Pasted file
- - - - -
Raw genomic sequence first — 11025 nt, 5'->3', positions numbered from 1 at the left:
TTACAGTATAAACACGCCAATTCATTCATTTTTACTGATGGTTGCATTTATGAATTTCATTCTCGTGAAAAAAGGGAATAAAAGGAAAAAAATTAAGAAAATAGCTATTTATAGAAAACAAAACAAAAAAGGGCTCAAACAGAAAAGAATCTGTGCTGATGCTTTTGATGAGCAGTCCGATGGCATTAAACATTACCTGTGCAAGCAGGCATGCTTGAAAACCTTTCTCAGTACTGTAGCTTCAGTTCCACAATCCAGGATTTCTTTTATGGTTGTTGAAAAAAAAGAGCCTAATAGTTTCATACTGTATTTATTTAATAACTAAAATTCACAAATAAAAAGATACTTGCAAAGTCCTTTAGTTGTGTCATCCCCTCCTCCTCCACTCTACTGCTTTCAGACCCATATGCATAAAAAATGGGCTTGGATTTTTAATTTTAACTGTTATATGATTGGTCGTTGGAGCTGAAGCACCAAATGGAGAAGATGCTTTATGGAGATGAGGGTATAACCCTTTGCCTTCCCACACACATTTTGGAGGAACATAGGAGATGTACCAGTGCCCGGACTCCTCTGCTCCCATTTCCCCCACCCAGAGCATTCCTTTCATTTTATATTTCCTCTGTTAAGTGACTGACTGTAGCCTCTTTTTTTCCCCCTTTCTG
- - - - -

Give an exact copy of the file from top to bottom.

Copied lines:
Raw genomic sequence first — 11025 nt, 5'->3', positions numbered from 1 at the left:
TTACAGTATAAACACGCCAATTCATTCATTTTTACTGATGGTTGCATTTATGAATTTCATTCTCGTGAAAAAAGGGAATAAAAGGAAAAAAATTAAGAAAATAGCTATTTATAGAAAACAAAACAAAAAAGGGCTCAAACAGAAAAGAATCTGTGCTGATGCTTTTGATGAGCAGTCCGATGGCATTAAACATTACCTGTGCAAGCAGGCATGCTTGAAAACCTTTCTCAGTACTGTAGCTTCAGTTCCACAATCCAGGATTTCTTTTATGGTTGTTGAAAAAAAAGAGCCTAATAGTTTCATACTGTATTTATTTAATAACTAAAATTCACAAATAAAAAGATACTTGCAAAGTCCTTTAGTTGTGTCATCCCCTCCTCCTCCACTCTACTGCTTTCAGACCCATATGCATAAAAAATGGGCTTGGATTTTTAATTTTAACTGTTATATGATTGGTCGTTGGAGCTGAAGCACCAAATGGAGAAGATGCTTTATGGAGATGAGGGTATAACCCTTTGCCTTCCCACACACATTTTGGAGGAACATAGGAGATGTACCAGTGCCCGGACTCCTCTGCTCCCATTTCCCCCACCCAGAGCATTCCTTTCATTTTATATTTCCTCTGTTAAGTGACTGACTGTAGCCTCTTTTTTTCCCCCTTTCTG